by Christopher D Tyrrell, Ximena Londoño, Ramona Oviedo Prieto, Lakshmi Attigala, Katelyn McDonald, Lynn G Clark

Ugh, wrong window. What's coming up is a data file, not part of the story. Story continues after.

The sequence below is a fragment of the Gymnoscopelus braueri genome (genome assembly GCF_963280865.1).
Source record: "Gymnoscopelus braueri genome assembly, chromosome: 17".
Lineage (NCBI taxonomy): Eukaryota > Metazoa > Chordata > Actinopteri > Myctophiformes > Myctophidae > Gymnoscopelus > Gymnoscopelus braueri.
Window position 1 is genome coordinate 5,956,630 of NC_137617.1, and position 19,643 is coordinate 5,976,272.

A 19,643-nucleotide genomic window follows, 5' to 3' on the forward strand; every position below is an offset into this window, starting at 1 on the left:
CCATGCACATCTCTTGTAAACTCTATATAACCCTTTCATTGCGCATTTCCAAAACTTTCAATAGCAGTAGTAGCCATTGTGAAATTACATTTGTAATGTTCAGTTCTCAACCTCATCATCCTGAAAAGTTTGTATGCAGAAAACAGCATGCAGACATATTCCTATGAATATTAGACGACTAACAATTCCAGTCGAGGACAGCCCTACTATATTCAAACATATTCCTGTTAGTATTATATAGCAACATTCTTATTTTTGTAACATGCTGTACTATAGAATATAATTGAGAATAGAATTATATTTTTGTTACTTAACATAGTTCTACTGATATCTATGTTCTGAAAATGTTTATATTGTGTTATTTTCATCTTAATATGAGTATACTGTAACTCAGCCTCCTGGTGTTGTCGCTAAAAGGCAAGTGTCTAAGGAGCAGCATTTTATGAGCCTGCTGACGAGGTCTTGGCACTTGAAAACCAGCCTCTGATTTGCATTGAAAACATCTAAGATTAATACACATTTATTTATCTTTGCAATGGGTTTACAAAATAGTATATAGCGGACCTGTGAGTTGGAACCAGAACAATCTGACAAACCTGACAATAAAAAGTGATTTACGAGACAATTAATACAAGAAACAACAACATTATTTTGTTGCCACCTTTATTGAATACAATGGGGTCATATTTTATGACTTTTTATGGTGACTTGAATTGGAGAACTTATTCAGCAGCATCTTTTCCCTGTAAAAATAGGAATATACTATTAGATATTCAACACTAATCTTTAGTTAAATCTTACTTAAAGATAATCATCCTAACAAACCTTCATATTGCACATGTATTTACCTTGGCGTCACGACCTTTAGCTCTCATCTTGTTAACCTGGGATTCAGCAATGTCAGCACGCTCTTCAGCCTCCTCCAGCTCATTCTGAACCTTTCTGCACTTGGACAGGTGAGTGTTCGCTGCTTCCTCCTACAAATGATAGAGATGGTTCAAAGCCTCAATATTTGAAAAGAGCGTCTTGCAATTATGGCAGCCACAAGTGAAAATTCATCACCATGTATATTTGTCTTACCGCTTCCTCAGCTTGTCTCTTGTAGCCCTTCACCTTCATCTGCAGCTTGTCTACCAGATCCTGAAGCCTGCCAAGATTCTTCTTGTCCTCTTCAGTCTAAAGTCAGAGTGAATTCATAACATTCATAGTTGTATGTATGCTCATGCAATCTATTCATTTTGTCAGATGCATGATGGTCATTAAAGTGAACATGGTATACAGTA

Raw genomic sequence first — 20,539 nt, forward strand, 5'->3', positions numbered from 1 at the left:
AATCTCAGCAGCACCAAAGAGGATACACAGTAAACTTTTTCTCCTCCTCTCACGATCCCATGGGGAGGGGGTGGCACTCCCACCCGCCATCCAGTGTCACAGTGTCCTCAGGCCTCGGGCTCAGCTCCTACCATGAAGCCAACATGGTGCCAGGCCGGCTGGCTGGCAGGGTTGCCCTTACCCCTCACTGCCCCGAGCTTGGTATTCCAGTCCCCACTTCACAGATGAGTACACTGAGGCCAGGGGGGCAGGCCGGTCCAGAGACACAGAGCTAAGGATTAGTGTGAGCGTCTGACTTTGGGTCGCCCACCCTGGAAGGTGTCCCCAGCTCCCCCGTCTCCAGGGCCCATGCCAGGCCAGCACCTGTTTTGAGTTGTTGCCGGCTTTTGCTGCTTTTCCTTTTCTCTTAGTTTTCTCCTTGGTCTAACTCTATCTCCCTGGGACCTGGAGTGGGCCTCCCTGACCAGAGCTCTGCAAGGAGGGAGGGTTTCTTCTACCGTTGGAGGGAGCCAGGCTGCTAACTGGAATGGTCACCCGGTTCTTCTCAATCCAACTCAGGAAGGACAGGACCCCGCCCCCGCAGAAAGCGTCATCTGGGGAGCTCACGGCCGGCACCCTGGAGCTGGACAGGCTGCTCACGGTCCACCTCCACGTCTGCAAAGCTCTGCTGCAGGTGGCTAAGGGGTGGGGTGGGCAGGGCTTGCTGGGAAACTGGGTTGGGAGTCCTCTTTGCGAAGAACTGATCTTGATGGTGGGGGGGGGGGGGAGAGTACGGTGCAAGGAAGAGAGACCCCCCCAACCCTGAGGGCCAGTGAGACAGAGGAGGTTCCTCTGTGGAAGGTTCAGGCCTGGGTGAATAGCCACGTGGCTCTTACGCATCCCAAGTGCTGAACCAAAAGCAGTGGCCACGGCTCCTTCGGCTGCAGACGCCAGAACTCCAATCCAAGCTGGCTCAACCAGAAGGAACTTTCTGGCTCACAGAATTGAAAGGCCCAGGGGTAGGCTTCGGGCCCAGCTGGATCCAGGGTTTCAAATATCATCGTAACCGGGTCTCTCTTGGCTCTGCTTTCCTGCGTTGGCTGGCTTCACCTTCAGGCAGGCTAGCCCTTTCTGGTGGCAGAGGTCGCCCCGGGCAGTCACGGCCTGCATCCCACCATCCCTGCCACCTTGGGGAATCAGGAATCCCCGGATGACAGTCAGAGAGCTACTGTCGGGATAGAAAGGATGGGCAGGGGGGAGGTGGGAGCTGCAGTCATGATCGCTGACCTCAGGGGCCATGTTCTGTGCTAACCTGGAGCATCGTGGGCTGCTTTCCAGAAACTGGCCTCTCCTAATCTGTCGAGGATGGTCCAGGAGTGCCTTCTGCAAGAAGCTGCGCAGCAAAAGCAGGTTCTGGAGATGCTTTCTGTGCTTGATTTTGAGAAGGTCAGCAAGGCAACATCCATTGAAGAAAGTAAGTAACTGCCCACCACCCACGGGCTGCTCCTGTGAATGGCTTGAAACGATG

Arthrostylidium, a Neotropical genus of 31 mostly clambering woody bamboo species, is a member of subtribe Arthrostylidiinae, which is closely allied to subtribe Guaduinae. Arthrostylidium has long been a catchall for species within its subtribe that display unusual morphology. While attempting to clarify the circumscription of Arthrostylidium, we discovered three West Indian species (A. angustifolium, A. farctum, and A. pinifolium) that possess putative Guaduinae features. We test the hypothesis that these three species should be classified within subtribe Guaduinae and revise their taxonomy. Phylogenetic inference based on sequences of four plastid markers (ndhF, trnC-rpoB, trnD-trnT, rps16-trnQ) recovered Arthrostylidium as polyphyletic, with A. angustifolium, A. farctum, and A. pinifolium forming a well-supported clade sister to the Guaduinae. Parametric bootstrap tests uphold this topology as significant. Detailed morphological and anatomical analyses revealed A. angustifolium, A. farctum, and A. pinifolium lack characteristics diagnostic for Arthrostylidiinae but conform to Guaduinae. Based on the morphological and molecular results, we erect the new genus Tibisia within subtribe Guaduinae, transfer Arthrostylidium angustifolium, A. farctum, and A. pinifolium to Tibisia as T. angustifolia, T. farcta, and T. pinifolia, and provide keys to the genera of Guaduinae and the species of Tibisia. These findings demonstrate convergent evolution in a number of macromorphological characters that have been important for generic identification, and reinforce the diagnostic value of leaf anatomy for subtribal determination among the Neotropical woody bamboos.